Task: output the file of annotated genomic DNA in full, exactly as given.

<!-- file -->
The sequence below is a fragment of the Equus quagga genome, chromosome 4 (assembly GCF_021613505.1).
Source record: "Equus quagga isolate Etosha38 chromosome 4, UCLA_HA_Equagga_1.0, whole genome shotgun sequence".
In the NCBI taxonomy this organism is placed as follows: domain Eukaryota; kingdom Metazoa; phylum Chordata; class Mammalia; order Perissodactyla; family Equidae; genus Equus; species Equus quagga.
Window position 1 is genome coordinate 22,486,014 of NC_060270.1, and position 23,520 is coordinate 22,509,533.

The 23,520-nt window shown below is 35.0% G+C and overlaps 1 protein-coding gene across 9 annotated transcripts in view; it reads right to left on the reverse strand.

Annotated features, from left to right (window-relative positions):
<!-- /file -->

The sequence below is a fragment of the Equus quagga genome, chromosome 4 (assembly GCF_021613505.1).
Source record: "Equus quagga isolate Etosha38 chromosome 4, UCLA_HA_Equagga_1.0, whole genome shotgun sequence".
In the NCBI taxonomy this organism is placed as follows: domain Eukaryota; kingdom Metazoa; phylum Chordata; class Mammalia; order Perissodactyla; family Equidae; genus Equus; species Equus quagga.
Window position 1 is genome coordinate 22,486,014 of NC_060270.1, and position 23,520 is coordinate 22,509,533.

The 23,520-nt window shown below is 35.0% G+C and overlaps 1 protein-coding gene across 9 annotated transcripts in view; it reads right to left on the reverse strand.

Annotated features, from left to right (window-relative positions):